Sexual Offender Evaluations

  • Sexual Homicide
  • Civil Commitment of Sexually Violent Predators
  • Megan’s Law Sex Offender Evaluations
  • Internet Pornography Forensic Psychological Evaluations
  • Rape Trauma Syndrome/PTSD in Sexual Abuse Cases
  • Sexual Offender Evaluations
Static Risk Factors Related To Sexual Recidivism

Static factors such as prior sex offense history are based on the defendant’s history and are unchangeable. They include but are not limited to:

  • Number of prior sexual offenses.
  • Prior violent offenses, prior nonviolent offenses.
  • Beginning sex offending at a young age (25 years of age or younger).
  • Deviant victim choices (unrelated and stranger victims, male victims).
  • Antisocial personality disorder and/or psychopathy.
  • Sex offender treatment termination.
  • Sexual deviancy indicated by types of offending, diagnosis, and plethysmographic assessment.>
  • Substance abuse problems.
  • Single marital status.
  • Violation of community supervision.
  • History of high sexual drive strength.
  • History of offense planning.
Dynamic Risk Factors Related To Sexual Recidivism

Dynamic risk factors are changeable and subject to remediation. They affect the offender once he is released into the community and must be a matter of focus for probation and parole officers and treatment providers. They include some of the following:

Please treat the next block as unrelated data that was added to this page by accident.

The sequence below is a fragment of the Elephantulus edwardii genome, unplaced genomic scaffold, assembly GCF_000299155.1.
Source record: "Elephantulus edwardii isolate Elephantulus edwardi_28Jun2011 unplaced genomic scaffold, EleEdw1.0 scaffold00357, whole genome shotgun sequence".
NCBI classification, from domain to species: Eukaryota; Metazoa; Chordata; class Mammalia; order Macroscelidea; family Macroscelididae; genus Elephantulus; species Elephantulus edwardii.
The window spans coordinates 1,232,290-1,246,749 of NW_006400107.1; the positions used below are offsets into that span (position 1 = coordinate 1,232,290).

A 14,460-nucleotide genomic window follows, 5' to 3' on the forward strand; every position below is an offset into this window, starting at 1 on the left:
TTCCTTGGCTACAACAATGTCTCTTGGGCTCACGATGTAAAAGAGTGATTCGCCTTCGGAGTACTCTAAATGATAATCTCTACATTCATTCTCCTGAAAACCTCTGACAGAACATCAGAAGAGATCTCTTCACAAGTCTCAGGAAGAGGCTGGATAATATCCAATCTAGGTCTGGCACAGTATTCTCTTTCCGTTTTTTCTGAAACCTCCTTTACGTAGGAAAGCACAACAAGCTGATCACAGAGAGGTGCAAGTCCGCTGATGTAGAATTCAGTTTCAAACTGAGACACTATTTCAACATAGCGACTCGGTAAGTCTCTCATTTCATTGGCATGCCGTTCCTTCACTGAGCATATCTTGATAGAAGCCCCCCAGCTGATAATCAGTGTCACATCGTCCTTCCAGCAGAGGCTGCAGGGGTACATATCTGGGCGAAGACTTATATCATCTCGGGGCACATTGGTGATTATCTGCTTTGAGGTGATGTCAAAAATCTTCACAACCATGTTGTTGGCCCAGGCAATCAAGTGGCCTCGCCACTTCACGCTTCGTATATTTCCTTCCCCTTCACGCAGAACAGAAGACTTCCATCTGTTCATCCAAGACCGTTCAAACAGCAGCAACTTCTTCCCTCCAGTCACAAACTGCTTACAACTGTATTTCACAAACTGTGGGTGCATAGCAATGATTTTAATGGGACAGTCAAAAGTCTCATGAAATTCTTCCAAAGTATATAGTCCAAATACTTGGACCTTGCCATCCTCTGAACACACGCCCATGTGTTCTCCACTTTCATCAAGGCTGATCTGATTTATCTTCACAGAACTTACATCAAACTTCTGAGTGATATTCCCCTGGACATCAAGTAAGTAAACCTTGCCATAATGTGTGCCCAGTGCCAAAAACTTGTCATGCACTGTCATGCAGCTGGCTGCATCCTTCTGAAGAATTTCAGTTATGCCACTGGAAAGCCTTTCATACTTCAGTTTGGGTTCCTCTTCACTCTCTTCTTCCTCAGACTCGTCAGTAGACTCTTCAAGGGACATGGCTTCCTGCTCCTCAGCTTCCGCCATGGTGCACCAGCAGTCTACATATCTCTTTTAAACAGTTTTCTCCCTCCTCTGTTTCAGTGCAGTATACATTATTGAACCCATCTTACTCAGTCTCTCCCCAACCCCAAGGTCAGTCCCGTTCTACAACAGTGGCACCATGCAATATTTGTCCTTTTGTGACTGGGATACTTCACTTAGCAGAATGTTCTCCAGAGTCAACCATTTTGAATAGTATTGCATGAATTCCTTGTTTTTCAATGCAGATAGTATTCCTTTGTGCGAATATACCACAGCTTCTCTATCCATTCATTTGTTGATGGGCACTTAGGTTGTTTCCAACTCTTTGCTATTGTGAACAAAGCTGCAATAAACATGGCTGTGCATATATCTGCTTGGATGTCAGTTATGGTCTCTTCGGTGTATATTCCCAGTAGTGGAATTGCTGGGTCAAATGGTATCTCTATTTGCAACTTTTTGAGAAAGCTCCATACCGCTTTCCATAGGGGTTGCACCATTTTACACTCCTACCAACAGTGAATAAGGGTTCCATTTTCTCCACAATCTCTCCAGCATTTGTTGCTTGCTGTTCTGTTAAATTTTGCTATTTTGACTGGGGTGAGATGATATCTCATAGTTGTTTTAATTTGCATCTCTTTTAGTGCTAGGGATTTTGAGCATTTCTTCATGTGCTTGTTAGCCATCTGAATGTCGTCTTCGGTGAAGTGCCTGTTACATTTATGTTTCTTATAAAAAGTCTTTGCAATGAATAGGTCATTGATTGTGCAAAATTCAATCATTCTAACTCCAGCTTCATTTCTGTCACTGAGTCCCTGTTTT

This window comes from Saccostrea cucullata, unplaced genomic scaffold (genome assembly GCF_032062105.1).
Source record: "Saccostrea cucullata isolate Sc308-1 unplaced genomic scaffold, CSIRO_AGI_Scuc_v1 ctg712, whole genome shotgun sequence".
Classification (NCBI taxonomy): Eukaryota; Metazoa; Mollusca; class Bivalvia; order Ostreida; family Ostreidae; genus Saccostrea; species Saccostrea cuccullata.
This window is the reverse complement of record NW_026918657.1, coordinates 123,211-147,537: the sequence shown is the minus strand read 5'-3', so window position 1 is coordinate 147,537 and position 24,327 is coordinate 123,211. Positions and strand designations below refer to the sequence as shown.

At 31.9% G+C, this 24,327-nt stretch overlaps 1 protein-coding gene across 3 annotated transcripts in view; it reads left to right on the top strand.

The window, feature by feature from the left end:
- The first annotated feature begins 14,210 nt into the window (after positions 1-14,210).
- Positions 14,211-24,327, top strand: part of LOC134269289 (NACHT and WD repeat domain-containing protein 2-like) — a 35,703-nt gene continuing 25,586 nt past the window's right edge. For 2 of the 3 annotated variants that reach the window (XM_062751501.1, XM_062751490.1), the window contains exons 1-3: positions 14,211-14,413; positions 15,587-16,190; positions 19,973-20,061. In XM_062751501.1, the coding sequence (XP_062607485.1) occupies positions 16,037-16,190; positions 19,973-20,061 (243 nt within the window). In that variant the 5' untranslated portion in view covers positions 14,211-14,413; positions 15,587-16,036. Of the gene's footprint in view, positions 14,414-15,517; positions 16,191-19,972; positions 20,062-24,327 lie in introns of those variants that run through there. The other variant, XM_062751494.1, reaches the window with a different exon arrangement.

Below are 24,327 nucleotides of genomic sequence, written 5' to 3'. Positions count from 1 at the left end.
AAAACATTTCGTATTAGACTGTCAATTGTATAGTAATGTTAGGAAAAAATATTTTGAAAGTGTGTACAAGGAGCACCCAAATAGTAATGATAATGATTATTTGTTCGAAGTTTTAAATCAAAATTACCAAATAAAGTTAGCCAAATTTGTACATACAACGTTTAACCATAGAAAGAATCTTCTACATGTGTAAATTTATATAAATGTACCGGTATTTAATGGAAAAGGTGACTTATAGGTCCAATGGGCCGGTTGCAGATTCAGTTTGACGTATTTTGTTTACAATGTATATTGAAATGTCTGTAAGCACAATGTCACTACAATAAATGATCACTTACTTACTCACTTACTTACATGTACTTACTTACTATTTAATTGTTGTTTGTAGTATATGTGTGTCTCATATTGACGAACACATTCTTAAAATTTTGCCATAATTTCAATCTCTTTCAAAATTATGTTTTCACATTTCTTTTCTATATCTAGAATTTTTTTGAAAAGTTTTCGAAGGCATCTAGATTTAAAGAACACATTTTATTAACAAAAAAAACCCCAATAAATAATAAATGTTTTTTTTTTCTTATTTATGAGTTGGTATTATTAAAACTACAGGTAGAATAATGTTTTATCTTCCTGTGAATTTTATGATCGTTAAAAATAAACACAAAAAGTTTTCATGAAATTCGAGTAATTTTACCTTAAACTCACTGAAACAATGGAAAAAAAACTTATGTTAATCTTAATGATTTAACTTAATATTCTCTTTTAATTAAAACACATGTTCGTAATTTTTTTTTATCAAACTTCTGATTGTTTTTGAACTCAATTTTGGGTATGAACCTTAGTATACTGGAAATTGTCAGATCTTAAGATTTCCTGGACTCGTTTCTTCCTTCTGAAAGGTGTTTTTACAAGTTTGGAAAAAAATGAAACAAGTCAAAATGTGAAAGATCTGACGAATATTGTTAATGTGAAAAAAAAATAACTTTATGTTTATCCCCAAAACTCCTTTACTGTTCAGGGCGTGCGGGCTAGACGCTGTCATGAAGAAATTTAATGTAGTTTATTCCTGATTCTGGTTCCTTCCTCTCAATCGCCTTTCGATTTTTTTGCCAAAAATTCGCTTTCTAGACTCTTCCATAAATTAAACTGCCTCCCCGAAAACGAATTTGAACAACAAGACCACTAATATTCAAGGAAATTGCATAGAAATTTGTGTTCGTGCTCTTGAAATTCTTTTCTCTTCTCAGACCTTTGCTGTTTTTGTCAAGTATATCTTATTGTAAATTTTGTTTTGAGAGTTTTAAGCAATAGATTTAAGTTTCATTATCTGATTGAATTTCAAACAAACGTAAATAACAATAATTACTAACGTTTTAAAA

• Negative affect and/or depression, anger, frustration, hostility.
  • General self regulation and sexual regulation problems.
  • Noncompliance with supervision.
  • Alcohol and/or drug use.
  • Association with criminal lifestyle and criminal peers.
  • Attitudes supporting and condoning sexual interest in children.
  • Current younger age.
  • Living alone.
  • Sexual preoccupation.
  • Sexual interest in children, emotional identification with children, child oriented lifestyle.
  • Intimacy deficits.
  • Conflicts or absence of intimate partners.
  • Access and use of pornography.
  • Rape myths supporting sexual violence towards women.
Risk Assessment Standards:
  1. Incorporate actuarial risk assessment instrument(s) when appropriate based on the specific characteristics of the offender being evaluated.
  2. Be current with research addressing sexual violence risk factors and apply them to the specific offender.
  3. Incorporate an assessment of dynamic risk factors such as substance abuse/intoxication, poor coping skills, and anger management deficits and associate these issues to the defendant’s patterns of offending;
  4. Consider diagnostic categories relevant to sexual disorders, i.e., paraphilias including pedophilia, sexual sadism, exhibitionism, etc. The examiner must be aware that multiple paraphilias (sexual disorders) within the same offender may elevate his risk level.
  5. Assess whether the defendant qualifies for antisocial personality disorder and psychopathy in particular. Psychopathy (severe criminal personality) and sexual deviancy have been collectively correlated with sexual recidivism, especially in rapists.
  6. Consider remediation issues, i.e., sex offender treatment, intensive community supervision, access to victims.